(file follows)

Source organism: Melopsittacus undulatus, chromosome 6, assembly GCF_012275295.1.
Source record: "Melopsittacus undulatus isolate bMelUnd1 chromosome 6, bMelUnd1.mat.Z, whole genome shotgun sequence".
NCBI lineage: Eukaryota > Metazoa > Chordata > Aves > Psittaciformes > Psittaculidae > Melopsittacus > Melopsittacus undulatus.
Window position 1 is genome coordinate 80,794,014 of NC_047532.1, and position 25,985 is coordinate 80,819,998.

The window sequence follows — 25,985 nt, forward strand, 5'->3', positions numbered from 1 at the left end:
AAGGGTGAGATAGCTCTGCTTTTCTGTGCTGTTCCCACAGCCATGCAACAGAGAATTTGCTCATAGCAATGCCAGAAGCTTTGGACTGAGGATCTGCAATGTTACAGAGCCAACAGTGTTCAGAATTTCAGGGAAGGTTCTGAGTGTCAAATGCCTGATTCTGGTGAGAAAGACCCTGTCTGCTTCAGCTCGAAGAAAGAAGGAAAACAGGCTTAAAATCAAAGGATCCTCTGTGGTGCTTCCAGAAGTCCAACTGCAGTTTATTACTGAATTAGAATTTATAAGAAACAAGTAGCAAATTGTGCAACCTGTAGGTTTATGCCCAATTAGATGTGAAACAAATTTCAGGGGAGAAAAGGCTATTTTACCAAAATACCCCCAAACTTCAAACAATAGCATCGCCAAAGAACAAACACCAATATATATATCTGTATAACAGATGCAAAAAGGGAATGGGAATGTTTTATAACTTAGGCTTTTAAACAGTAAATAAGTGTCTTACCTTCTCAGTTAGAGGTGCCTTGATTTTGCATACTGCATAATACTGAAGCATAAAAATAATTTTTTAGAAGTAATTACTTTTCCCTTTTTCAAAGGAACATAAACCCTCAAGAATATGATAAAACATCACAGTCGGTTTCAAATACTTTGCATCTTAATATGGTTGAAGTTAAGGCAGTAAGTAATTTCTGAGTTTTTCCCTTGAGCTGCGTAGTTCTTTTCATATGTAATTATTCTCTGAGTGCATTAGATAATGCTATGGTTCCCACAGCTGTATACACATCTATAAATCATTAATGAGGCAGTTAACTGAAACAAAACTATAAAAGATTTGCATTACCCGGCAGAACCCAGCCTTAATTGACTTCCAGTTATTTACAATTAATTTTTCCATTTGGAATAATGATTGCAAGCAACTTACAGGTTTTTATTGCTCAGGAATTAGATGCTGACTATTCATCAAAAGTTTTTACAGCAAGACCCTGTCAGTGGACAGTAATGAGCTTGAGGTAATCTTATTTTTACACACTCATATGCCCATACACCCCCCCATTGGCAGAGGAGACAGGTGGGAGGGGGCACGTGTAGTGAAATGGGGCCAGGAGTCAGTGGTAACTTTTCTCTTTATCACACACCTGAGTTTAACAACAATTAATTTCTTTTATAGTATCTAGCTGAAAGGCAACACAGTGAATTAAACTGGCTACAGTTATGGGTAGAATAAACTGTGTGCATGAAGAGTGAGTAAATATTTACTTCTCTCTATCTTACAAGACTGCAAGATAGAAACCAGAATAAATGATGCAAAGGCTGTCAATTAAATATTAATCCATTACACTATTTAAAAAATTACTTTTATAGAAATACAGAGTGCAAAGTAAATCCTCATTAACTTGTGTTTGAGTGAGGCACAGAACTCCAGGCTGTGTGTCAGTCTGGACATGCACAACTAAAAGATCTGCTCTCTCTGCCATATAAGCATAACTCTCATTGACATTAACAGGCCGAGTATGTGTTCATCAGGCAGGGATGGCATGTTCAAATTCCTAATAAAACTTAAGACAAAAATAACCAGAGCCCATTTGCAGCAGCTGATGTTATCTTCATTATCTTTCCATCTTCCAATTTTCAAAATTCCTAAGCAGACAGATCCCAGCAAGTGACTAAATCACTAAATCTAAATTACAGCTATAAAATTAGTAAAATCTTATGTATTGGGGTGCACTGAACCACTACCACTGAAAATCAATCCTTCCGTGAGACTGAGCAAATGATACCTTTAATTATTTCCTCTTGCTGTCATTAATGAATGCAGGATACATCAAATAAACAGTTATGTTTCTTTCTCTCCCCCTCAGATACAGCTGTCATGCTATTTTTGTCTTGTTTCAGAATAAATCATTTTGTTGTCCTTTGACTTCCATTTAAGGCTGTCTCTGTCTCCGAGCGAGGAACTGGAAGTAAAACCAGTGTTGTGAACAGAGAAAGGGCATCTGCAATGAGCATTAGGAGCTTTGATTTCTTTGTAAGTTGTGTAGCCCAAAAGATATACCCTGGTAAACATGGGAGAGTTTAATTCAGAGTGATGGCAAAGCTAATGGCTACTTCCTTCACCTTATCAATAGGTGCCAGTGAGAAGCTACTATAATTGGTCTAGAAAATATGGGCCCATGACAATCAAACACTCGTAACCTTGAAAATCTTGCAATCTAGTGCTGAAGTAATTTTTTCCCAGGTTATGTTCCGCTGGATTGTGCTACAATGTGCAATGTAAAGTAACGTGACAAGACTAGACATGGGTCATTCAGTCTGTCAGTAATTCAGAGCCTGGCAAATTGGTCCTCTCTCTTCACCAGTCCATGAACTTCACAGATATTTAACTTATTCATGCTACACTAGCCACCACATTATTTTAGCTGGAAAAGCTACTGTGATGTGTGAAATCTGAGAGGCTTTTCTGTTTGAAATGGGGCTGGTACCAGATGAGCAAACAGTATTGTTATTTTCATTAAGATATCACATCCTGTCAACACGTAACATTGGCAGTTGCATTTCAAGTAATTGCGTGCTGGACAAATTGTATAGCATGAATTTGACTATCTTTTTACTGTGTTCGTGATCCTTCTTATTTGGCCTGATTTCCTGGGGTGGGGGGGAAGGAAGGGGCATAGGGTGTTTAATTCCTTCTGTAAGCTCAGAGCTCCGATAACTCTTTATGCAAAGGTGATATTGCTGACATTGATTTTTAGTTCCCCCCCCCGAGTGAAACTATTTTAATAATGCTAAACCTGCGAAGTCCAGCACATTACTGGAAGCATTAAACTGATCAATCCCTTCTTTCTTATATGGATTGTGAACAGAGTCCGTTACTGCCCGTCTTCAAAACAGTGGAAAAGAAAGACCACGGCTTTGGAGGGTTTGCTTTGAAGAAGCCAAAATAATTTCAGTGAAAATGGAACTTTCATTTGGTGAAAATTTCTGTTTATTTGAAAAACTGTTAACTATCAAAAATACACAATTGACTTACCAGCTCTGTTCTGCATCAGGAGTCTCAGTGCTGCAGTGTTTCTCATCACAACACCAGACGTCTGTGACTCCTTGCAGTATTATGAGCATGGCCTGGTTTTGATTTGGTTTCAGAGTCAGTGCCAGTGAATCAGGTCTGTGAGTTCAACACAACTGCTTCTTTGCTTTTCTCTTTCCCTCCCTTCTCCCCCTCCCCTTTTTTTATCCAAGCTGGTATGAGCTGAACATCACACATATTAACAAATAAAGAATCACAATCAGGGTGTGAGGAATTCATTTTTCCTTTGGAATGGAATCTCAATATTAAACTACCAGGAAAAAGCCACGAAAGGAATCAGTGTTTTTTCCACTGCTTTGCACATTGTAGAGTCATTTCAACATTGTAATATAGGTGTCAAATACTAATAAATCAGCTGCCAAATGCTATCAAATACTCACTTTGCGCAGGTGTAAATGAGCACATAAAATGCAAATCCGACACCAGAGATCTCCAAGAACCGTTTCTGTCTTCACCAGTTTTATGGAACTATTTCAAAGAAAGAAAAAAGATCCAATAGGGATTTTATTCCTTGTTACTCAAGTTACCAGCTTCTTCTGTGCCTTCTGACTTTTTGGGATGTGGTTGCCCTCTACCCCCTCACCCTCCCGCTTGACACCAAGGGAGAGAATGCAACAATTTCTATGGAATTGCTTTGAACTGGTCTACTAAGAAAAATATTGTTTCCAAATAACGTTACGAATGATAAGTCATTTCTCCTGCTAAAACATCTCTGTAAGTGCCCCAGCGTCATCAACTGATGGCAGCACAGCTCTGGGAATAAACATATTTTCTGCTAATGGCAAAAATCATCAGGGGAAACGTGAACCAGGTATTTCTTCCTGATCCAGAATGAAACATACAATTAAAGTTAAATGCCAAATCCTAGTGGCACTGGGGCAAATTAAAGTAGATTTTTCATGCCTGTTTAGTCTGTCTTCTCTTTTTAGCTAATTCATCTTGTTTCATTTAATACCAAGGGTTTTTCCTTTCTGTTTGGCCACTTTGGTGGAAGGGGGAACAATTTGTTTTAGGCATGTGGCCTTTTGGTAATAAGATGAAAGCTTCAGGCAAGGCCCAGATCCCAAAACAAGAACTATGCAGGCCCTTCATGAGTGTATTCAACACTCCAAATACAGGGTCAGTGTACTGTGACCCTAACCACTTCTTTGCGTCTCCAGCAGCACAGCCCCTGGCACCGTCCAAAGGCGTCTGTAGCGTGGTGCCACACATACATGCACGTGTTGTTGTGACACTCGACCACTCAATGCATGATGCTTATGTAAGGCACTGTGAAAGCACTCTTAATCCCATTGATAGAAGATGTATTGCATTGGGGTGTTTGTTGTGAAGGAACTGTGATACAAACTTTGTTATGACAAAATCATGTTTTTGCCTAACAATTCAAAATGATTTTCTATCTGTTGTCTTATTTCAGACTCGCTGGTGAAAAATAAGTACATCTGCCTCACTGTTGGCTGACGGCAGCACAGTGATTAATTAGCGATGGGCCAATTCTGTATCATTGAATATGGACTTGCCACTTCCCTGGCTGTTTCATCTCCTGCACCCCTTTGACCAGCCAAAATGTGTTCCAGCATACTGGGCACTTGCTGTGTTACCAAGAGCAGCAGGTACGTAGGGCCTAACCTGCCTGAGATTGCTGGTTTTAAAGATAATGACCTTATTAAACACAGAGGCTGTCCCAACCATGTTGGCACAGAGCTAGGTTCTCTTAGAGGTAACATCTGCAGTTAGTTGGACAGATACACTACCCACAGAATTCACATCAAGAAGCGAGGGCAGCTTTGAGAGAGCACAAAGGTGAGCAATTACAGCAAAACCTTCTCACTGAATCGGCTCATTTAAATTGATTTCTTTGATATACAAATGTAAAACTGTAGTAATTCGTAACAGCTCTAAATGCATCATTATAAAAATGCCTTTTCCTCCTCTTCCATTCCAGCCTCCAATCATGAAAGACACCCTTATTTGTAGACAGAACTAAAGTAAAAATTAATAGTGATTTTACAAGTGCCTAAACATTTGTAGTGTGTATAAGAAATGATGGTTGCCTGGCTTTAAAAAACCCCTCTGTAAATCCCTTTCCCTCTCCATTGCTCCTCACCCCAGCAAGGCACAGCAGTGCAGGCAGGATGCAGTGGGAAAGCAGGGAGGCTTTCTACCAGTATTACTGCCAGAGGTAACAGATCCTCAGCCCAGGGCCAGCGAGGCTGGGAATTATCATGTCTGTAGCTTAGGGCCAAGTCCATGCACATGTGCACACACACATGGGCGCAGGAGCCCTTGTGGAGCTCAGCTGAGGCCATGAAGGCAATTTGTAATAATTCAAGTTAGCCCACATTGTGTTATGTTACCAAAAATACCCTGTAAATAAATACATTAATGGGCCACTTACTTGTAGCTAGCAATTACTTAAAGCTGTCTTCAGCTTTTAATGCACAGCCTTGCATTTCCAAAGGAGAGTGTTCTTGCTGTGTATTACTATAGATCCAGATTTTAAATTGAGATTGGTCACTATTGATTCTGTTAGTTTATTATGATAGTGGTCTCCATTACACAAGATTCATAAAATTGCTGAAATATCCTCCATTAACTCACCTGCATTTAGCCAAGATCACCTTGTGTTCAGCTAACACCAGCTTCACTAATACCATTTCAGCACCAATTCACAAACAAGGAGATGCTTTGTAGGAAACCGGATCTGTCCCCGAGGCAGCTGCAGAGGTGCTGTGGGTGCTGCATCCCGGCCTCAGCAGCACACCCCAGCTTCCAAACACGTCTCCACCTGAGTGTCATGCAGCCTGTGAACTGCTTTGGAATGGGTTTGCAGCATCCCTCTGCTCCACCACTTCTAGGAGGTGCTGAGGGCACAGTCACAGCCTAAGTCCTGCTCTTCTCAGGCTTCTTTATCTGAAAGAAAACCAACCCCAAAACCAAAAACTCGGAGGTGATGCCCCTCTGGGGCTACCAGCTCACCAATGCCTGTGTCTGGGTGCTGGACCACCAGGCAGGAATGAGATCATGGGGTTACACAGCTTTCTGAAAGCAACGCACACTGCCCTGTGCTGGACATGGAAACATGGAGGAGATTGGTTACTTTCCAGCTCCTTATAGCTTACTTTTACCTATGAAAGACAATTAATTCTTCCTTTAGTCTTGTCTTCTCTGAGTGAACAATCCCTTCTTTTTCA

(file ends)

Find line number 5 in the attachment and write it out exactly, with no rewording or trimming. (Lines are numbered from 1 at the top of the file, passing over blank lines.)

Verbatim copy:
The window sequence follows — 25,985 nt, forward strand, 5'->3', positions numbered from 1 at the left end: